Prof. Mietek Boduszyński and Dylan Elliott ’21 went from being a teacher and student at Pomona College to colleagues in the office of Rep. Ted Lieu (D-Calif.).
Boduszyński, an associate professor of politics and international relations, is on an American Political Science Association (APSA) Fellowship, serving as a foreign policy adviser to Lieu, while Elliott recently completed an internship with the congressman. They found themselves working for Lieu during a pivotal moment in American history — the congressman was a House manager during the second impeachment trial of former President Donald Trump, and Boduszyński and Elliott had to navigate their new roles amid a pandemic and the aftermath of the Jan. 6 Capitol riot.
"The first month of my internship was dominated by the second impeachment, and it was all hands on deck for a majority of the staff," Elliott says. "Everyone was trying to help each other out and doing their respective jobs, and doing the best they could. I started five days after the insurrection attempt, and my first month was going 100 miles per hour out the gate."
Lieu represents California's 33rd Congressional District. Elliott, a philosophy, politics and economics (PPE) major, was one of two interns on the team, tasked with answering phone calls and emails from constituents — and others — who wanted Lieu to know how they felt on issues like immigration and the southern border. The pace slowed down considerably after the impeachment, and Elliot began attending briefings and was also able to take part in two calls with Lieu — one with the entire staff and the other with just the interns.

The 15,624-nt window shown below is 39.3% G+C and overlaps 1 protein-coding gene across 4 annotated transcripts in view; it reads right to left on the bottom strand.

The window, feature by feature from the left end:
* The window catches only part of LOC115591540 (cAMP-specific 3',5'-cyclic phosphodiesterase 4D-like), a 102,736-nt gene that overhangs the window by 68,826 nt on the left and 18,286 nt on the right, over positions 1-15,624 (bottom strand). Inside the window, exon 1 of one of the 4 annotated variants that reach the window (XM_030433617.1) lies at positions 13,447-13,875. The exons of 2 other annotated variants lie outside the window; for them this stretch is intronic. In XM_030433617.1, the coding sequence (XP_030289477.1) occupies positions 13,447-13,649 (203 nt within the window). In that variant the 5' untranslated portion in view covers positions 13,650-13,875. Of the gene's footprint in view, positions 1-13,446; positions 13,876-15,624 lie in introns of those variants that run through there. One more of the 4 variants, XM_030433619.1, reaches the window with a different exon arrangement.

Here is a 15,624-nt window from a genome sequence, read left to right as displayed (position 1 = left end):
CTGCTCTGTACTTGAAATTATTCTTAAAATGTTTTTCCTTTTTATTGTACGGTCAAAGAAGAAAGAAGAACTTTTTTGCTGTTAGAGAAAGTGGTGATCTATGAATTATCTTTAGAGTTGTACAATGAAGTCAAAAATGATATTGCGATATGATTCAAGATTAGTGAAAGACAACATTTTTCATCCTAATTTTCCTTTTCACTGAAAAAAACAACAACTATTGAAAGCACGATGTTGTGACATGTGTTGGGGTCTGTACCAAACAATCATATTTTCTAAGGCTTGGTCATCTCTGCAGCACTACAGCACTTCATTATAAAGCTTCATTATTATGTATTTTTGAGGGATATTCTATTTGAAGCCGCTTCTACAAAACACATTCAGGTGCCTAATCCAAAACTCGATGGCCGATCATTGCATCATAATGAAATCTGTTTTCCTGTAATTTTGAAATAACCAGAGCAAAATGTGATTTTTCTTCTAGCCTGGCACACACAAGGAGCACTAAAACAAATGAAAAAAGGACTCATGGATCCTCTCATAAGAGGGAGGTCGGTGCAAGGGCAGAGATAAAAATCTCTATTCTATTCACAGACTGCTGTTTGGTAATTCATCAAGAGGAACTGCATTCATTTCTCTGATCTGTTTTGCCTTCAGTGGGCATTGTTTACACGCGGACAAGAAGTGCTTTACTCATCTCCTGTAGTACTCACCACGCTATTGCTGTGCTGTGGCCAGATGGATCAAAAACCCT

"That was really nice, to be able to ask him questions directly and hear his answers," Elliott said. "It was a human moment, to get to talk to a member of Congress you might otherwise not have an opportunity to speak with outside of the limelight."
Lieu sits on the House Foreign Affairs Committee, and as a foreign policy adviser, Boduszyński writes memos to prepare the congressman for hearings and briefings and drafts letters to send to officials like the Secretary of Defense. In addition, Boduszyński has also helped draft legislation — which he says is one of the most exciting parts of the job — and lets Lieu know where constituents stand on issues and prepares him for events with advocacy groups. The intent is not to tell Lieu what to do but inform his decisions on what positions to take.
"Representative Lieu has enormous moral courage," Boduszyński says. "He is not afraid to call things as they are, and if needed to stand up to a presidential administration. He stood up to the Trump administration, but he also stands up to the current administration if he feels a government witness is not answering questions honestly or faithfully." One example is Lieu being instrumental in pressing three successive administrations — Obama, Trump and Biden — to end U.S. support for the Saudi war in Yemen. Lieu's foreign policy work is widely respected in Washington and beyond, Boduszyński says, and many groups and individuals are eager to engage with him.